That’s an interesting question! The short answer is yes, I have been involved in a study reporting a new dinosaur species – we reported the new herbivore Kulindadromeus from Siberia in 2014. It was a small plant-eating feathered dinosaur, and a whole bunch of them were washed downstream in a river system in far eastern Siberia during the Late Jurassic. Amazingly they preserve their scaly skin on their legs and tail and three types of feathers.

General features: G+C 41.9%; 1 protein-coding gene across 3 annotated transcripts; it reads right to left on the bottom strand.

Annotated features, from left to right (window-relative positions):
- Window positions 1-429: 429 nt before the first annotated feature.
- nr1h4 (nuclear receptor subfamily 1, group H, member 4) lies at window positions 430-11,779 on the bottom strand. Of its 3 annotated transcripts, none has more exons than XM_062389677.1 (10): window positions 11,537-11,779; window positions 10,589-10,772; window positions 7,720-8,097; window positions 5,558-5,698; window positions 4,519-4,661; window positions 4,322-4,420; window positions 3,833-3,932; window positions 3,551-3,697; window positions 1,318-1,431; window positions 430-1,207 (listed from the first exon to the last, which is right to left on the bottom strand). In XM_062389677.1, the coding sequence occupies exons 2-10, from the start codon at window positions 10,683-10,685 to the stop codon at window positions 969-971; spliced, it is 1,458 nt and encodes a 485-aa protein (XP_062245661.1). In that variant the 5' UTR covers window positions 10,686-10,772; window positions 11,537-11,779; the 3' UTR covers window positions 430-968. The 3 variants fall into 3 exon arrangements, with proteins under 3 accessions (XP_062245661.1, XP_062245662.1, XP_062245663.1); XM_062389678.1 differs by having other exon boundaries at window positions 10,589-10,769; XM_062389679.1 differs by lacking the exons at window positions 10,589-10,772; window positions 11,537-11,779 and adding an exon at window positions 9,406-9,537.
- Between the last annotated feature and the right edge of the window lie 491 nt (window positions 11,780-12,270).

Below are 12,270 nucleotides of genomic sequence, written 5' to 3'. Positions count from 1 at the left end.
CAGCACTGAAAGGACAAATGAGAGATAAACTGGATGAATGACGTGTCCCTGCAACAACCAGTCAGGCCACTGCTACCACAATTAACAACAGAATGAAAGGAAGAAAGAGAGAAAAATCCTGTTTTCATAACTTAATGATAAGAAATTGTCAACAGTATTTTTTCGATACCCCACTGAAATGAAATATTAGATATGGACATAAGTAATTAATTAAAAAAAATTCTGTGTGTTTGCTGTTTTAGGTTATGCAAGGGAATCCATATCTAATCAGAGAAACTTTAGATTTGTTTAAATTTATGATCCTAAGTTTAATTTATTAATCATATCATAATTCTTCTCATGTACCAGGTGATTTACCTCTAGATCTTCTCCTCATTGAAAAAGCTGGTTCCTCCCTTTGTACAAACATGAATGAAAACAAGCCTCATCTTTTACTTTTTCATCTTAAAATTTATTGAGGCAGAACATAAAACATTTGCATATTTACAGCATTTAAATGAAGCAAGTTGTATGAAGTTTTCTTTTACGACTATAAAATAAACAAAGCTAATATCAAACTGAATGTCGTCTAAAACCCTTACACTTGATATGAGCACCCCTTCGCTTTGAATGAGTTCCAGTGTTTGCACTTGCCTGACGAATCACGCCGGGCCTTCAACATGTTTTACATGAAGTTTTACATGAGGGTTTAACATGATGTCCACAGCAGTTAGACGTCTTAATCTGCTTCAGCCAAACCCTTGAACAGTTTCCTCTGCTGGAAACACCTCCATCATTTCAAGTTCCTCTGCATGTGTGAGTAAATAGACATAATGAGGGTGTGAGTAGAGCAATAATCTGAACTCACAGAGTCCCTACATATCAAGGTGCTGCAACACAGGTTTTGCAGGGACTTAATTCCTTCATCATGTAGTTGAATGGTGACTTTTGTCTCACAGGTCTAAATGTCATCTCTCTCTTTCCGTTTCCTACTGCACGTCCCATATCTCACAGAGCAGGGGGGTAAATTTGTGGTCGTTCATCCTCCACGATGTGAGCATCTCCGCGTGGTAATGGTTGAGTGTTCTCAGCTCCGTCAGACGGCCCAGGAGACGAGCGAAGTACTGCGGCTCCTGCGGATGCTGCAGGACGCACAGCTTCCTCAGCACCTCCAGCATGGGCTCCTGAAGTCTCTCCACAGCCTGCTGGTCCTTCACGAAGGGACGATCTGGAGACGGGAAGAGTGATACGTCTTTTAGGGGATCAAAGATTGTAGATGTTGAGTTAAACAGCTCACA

But really I’m not the type of palaeontologist that normally discovers new species. Instead I work on fossil soft tissues – things like skin and muscles – that normally rot away but in very special circumstances can get preserved in the fossil record. These fossil tissues can tell us about really interesting things about fossils’ biology – for instance last year I led a study reporting some remarkably well preserved dinosaur skin – specifically, flakes of skin entrained in the feathers – in other words, dinosaur dandruff!